- U.S. Women, Peace, and Security Act is enacted. In October, the U.S. government enacted the Women, Peace, and Security Act of 2017, codifying its commitment to women's participation in peace and security processes. The bipartisan act will strengthen efforts to prevent, mitigate, and resolve conflict around the world by increasing women's participation in negotiation and mediation. The law recognizes the critical link between women's participation and peace, requires a U.S strategy to grow women's participation, and reflects a growing global movement to advance women's inclusion in the security sector.
- U.S. slashes funding for global women’s health. An international summit on women's health was held in Brussels in March, which included development ministers from Belgium, Denmark, the Netherlands, and Sweden, and produced pledges of nearly $200 million for women's sexual and reproductive healthcare services worldwide. The summit was created in part to address the estimated $600 million dollar funding gap left by the Trump administration's executive order reinstating and expanding the Mexico City policy, which will reduce resources for family planning and jeopardizes funding for HIV/AIDS, malaria, maternal and child health, and other global health priorities.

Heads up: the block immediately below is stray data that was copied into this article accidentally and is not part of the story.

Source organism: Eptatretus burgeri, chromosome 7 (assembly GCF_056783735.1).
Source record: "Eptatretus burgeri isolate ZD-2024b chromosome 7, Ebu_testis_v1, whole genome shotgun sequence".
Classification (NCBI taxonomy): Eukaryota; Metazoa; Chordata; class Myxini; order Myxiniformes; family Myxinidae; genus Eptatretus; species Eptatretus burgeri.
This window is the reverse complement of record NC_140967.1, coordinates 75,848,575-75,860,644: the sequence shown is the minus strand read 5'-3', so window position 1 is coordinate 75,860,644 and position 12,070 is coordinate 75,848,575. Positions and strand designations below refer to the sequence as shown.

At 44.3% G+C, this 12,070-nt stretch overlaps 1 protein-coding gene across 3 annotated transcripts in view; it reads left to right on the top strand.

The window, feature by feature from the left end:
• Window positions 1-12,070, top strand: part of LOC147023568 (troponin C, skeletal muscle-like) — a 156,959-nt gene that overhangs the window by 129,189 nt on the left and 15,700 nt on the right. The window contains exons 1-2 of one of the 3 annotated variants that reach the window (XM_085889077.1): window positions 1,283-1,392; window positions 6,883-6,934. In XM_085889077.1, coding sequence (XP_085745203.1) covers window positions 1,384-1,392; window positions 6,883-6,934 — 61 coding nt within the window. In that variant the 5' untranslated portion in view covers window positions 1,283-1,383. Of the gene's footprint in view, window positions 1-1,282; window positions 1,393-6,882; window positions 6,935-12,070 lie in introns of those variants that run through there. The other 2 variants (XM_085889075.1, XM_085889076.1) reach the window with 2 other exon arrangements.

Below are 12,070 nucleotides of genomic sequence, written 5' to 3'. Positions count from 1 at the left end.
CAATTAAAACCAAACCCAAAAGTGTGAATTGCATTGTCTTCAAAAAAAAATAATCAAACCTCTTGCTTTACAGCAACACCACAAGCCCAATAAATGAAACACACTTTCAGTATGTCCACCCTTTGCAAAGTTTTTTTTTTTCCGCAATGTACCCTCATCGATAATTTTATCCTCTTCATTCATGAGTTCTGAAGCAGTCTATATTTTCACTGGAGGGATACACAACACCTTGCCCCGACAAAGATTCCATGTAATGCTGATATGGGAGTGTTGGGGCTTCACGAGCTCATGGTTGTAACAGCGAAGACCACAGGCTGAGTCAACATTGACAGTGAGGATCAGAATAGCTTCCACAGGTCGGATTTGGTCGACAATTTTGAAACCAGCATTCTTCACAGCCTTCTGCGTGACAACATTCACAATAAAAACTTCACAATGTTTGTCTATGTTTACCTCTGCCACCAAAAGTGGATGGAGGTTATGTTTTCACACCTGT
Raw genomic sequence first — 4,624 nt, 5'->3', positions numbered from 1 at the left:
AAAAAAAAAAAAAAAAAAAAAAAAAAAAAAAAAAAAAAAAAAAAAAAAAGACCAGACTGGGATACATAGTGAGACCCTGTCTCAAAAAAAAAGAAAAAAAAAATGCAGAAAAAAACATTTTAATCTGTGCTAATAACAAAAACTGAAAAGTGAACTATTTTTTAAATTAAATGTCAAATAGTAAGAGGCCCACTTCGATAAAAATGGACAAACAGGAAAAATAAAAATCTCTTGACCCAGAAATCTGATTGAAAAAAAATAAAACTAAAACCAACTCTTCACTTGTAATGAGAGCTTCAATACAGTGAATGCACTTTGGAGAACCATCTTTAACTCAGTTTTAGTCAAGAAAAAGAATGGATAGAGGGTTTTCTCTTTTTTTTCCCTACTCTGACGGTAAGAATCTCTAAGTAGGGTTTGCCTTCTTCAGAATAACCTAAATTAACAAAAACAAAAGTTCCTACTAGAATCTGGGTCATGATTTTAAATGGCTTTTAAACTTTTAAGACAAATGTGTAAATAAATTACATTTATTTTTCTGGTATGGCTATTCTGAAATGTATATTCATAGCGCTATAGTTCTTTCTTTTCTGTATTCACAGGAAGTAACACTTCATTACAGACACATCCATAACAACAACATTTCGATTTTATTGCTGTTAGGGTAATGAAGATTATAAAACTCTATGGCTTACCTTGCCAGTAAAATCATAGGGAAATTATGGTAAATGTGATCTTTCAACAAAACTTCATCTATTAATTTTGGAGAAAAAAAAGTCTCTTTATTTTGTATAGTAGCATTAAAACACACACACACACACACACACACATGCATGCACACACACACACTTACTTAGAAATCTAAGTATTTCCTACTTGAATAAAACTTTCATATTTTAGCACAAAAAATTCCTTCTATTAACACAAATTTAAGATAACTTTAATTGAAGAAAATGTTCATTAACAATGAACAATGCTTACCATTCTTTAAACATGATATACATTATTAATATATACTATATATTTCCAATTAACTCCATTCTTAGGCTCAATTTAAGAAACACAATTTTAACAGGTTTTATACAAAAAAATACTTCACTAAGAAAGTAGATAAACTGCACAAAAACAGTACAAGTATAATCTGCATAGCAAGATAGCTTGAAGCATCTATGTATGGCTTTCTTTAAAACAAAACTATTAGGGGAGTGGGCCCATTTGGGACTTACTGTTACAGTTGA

- Legal reform on child marriage. In the spring, Malawi—a country that consistently ranks among the world's top twenty nations with the highest prevalence of child marriage—passed historic legislation to curb the harmful practice. El Salvador, Honduras, and Guatemala followed suit over the summer by passing laws to close loopholes permitting child marriage in cases of parental consent or pregnancy. Yet in Bangladesh, parliament approved new legislation to the opposite effect, passing a law that authorizes underage girls to be wed by local councils and courts; in Iraq, legislators proposed a law that would permit children as young as nine years old to marry.